DENVER -- In the digital era, marketing for financial advisors has a new set of rules.

"The world has shifted from outbound to inbound marketing techniques," Craig Faulkner, founder of digital marketing firm FMG Suite, told the audience at Schwab’s Impact conference here.

"Advisors still need to go out and meet people," he said. "But they also need people to want to come to them in the digital world."

Faulkner spoke Thursday at a conference session titled "Four Steps to Inbound Marketing Success: Leveraging Digital Media to Acquire Clients."

To bring prospects and clients inside the advisors' digital tent, advisors need to make sure that people can find them, learn about and from them, talk to them and trust them, Faulkner said.

Here are some of his suggestions for making it easy to be found by prospects:

*Leverage search engine optimization. Advisors should personalize and localize their websites as much as possible. "People want to see you, your staff, your city and your civic engagement," Faulkner said.

*Grow the email list organically. "Don’t buy lists," Faulkner said. "You want people to come to you because they want to come to you. How do you get their email? Ask them!"

*Keep it simple. On questionnaire forms, only ask for a name and an email. People are turned off by requests for more information.

Meanwhile, content is king.

"It’s all about good content," Faulkner said. "But the content has to be compelling, fresh, interesting, personal and constantly updated."

Here are ways to provide compelling content:

  • Use videos whenever possible. Make sure that the videos are never longer than 90 seconds. "People have short attention spans, and they're watching more videos than ever through streaming services like Netflix," Faulkner said. "Studies have shown viewers stay on a site five to six times longer if they watch videos."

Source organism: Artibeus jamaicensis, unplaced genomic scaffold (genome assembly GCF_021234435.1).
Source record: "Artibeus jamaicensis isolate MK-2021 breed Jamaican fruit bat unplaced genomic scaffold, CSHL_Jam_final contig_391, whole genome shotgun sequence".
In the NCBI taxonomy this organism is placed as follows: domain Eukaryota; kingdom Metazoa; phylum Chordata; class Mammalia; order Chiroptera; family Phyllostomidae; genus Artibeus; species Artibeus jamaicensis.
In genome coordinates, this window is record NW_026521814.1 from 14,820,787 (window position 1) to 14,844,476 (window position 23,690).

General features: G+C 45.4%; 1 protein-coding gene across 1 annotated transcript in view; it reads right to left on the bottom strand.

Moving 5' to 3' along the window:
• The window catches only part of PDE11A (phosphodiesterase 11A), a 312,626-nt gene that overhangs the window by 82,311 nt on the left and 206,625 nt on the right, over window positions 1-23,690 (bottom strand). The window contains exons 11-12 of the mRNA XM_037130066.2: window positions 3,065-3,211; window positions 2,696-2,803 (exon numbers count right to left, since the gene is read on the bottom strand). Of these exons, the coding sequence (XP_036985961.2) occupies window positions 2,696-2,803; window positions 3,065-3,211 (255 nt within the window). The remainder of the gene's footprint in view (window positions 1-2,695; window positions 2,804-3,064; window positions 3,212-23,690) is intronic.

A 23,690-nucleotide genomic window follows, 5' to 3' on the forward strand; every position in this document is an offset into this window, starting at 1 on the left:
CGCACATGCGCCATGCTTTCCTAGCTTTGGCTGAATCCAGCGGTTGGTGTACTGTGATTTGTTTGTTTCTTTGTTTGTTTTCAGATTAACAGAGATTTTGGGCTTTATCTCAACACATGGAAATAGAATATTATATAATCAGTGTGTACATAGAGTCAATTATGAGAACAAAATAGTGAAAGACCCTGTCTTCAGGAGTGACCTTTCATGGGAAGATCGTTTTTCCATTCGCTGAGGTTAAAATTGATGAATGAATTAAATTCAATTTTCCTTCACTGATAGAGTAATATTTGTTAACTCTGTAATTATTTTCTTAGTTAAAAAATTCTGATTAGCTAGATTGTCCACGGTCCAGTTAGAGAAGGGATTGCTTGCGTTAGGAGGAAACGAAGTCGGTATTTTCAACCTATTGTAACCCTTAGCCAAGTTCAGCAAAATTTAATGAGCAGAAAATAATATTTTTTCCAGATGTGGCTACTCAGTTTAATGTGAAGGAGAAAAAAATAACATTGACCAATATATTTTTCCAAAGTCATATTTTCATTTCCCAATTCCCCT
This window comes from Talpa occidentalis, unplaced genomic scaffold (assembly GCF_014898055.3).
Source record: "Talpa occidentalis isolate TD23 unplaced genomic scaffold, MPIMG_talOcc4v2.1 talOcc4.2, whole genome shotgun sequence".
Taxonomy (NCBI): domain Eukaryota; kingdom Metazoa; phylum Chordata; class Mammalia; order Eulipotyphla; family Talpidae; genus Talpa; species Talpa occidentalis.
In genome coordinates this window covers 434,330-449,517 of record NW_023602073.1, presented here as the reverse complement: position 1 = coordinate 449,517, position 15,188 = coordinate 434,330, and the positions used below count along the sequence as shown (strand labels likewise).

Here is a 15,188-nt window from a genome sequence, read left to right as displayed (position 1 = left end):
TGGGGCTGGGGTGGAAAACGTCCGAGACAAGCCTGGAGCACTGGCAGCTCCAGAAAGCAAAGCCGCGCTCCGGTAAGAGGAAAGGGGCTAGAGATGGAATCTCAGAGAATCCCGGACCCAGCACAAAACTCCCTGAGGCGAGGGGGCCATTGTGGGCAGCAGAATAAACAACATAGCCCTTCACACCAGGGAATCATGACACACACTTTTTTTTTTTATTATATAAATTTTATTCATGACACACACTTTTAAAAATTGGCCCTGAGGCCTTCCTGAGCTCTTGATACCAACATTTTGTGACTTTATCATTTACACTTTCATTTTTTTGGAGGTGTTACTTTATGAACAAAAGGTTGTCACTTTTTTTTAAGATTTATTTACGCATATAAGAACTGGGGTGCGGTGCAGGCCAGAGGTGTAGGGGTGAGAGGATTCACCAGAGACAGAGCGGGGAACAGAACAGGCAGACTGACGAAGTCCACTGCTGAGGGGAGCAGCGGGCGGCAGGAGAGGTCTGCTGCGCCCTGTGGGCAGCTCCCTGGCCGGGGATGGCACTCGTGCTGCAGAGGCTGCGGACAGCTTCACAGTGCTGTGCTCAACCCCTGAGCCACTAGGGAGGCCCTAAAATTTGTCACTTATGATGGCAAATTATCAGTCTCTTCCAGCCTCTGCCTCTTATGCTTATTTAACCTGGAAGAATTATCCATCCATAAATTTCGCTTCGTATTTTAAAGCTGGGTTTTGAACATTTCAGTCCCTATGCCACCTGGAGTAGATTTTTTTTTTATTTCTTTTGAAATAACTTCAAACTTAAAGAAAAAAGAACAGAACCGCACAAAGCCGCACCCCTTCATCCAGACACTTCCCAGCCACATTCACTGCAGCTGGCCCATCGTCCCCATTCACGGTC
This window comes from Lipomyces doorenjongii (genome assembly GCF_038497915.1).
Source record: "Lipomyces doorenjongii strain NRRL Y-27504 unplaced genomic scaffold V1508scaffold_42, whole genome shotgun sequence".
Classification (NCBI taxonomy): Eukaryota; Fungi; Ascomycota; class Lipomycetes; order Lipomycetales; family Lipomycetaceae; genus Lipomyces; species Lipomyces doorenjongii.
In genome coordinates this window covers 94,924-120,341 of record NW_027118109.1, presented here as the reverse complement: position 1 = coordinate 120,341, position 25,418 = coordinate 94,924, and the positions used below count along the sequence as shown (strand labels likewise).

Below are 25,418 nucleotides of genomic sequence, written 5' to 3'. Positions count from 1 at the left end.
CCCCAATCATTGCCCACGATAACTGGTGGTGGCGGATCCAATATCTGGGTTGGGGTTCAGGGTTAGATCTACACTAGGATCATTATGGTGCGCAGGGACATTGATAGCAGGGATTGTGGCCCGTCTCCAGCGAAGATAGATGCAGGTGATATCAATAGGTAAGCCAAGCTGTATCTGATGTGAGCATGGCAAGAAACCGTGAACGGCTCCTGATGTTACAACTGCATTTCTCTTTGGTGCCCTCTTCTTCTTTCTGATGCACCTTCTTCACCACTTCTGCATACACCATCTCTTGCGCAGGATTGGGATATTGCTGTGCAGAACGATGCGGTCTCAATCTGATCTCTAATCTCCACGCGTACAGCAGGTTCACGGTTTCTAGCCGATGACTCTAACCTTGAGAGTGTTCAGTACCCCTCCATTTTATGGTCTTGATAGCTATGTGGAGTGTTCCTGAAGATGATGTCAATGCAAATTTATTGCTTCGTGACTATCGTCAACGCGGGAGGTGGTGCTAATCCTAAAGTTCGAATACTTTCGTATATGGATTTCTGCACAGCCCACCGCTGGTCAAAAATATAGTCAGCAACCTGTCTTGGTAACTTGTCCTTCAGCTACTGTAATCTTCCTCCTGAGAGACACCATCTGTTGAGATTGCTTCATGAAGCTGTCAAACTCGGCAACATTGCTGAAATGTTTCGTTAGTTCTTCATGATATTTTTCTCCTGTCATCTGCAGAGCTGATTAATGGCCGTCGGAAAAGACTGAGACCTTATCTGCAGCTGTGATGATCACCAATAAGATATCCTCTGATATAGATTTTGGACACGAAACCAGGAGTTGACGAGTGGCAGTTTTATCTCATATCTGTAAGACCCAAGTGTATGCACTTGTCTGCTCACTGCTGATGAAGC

• Use information-rich and personal photos. "Avoid generic at all costs," Faulkner said. "Show the inside of your office and pictures of your events."
  • Present a personal brand and tell a good story. "Identify your niche and your interests," Faulkner said. "Do you golf? Fly planes? Woodwork? Let people know, make it interesting, and you will generate interest from like-minded enthusiasts."
  • Change content at least once a month. One-third should be original, and the rest should be outsourced, Faulkner suggested.

In addition, once advisors reach people, they need to engage with them.
Here are ways to do that:

  • Make sure that the site is mobile-responsive. About half of all web traffic comes from mobile devices, according to Faulkner. Make sure that the firm's website adapts to the screens of mobile devices and doesn't look the same as it does on a computer.
  • Social sharing is a must. Make sure that the site has icon buttons for major social-media sites such as Facebook, LinkedIn and Twitter.

Finally, Faulkner said it is imperative that advisors develop trust.
He recommended getting conversations going on questionnaire forms and LinkedIn discussion groups.

"Advisors sometimes take for granted how much they know,” Faulkner said.

"Remind people of your expertise," he said. "The more they see that, the more they will trust you. "

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